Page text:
One note on case design. I see lots of people struggling with too much heat in a confined space with high output tubes. I followed design advice to keep space between the tubes and from the other components. Note the use of a long horizontal vent that separates the tubes at the front from the components to the rear. The metal around the tubes gets hot acting as a heat sink. The long vent isolates the heat. It gets warm but not so hot you can't rest a finger on it. Another area of concern was placing the filament transformers directly below the tubes. This isolated the very high current, but had the risk of thermal issues. The vents take the heat up like a chimney, and the transformers to not get hot.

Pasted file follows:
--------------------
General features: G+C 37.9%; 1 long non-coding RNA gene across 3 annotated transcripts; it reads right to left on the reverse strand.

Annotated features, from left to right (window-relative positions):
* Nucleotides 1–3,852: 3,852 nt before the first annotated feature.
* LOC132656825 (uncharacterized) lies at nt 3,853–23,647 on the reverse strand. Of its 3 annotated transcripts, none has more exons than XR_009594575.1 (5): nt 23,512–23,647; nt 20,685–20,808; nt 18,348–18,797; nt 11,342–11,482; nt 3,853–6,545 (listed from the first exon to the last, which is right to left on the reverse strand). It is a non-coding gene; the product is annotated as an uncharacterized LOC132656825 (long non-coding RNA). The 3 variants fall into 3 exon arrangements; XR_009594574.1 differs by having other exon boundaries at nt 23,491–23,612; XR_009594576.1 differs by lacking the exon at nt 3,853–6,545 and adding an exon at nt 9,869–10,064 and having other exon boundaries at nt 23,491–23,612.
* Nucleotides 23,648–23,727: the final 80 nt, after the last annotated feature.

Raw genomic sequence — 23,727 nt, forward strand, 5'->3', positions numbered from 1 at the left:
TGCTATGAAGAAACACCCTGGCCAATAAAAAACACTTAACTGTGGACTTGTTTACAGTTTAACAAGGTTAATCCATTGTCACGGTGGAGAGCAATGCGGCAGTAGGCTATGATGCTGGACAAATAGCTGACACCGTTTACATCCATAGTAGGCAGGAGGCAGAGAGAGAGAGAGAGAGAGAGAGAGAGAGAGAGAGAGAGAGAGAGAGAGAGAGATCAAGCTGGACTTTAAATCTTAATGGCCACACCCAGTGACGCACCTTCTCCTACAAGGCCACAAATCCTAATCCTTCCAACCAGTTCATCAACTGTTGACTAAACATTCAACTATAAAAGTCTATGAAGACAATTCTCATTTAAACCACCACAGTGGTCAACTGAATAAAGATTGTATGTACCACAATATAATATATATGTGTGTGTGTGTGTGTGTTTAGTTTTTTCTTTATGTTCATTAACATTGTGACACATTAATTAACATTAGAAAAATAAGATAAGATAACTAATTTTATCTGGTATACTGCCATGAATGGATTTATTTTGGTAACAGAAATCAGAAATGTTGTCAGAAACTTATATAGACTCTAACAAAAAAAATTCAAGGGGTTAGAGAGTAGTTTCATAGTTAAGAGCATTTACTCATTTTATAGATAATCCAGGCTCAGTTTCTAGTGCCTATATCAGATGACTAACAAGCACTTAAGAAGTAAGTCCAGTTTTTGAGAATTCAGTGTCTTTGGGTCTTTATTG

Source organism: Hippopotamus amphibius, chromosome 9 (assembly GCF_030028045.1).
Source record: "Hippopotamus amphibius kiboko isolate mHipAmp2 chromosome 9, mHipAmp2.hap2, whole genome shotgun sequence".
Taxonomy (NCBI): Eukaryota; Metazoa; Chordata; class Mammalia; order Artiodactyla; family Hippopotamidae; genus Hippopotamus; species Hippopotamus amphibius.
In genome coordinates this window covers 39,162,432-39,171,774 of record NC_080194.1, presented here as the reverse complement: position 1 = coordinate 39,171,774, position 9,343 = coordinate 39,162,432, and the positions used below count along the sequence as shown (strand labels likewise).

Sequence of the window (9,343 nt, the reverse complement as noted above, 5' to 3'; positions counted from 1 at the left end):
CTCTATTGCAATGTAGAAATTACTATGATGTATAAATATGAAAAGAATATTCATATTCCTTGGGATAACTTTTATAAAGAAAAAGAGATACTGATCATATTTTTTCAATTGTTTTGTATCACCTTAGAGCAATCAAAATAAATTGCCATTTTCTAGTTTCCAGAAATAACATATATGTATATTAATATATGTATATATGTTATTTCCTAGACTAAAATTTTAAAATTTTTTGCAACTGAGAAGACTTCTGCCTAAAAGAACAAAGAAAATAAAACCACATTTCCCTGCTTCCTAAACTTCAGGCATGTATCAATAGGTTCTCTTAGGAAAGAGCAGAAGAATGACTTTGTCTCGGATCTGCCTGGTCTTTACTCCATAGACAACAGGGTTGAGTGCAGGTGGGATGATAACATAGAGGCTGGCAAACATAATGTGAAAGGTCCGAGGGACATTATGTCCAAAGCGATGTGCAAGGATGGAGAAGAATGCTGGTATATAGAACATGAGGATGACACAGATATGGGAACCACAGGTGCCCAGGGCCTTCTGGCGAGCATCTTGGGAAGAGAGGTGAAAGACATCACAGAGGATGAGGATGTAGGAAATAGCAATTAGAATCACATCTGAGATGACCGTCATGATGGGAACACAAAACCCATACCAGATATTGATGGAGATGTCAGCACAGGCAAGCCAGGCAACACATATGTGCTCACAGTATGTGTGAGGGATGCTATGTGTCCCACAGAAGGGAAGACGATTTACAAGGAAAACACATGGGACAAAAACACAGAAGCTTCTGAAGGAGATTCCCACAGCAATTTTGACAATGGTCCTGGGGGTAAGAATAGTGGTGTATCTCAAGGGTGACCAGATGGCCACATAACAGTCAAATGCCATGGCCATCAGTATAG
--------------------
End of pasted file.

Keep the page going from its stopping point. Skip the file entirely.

So far this project appears to have debunked some myths about 6C33C. Given proper break in, I have had 100% success with 8 of 8 tubes working perfectly and producing fabulous sound. At $18 per tube, they remain the best deal on the planet for OTL.

Also, my original premise of eliminating the expense / performance of the output transformer is a success. I have tons of bass. Crystal clear sound. They were pretty inexpensive. And they do not create excessive heat. Highly recommended!